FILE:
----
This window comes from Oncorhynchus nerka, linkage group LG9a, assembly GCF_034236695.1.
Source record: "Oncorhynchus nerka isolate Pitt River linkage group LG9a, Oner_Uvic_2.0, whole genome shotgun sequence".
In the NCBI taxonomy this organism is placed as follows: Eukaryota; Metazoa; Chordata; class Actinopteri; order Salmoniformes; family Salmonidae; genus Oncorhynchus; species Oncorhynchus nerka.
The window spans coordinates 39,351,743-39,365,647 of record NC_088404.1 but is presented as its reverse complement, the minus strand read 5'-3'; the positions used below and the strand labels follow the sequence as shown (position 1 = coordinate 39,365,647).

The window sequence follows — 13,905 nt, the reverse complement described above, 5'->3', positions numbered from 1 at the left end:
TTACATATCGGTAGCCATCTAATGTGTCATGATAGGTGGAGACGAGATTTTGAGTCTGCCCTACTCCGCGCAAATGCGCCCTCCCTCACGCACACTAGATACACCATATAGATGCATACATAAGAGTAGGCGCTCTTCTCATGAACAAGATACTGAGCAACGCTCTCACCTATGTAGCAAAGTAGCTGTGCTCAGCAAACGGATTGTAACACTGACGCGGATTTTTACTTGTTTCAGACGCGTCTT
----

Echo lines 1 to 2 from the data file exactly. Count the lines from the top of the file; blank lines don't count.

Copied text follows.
This window comes from Oncorhynchus nerka, linkage group LG9a, assembly GCF_034236695.1.
Source record: "Oncorhynchus nerka isolate Pitt River linkage group LG9a, Oner_Uvic_2.0, whole genome shotgun sequence".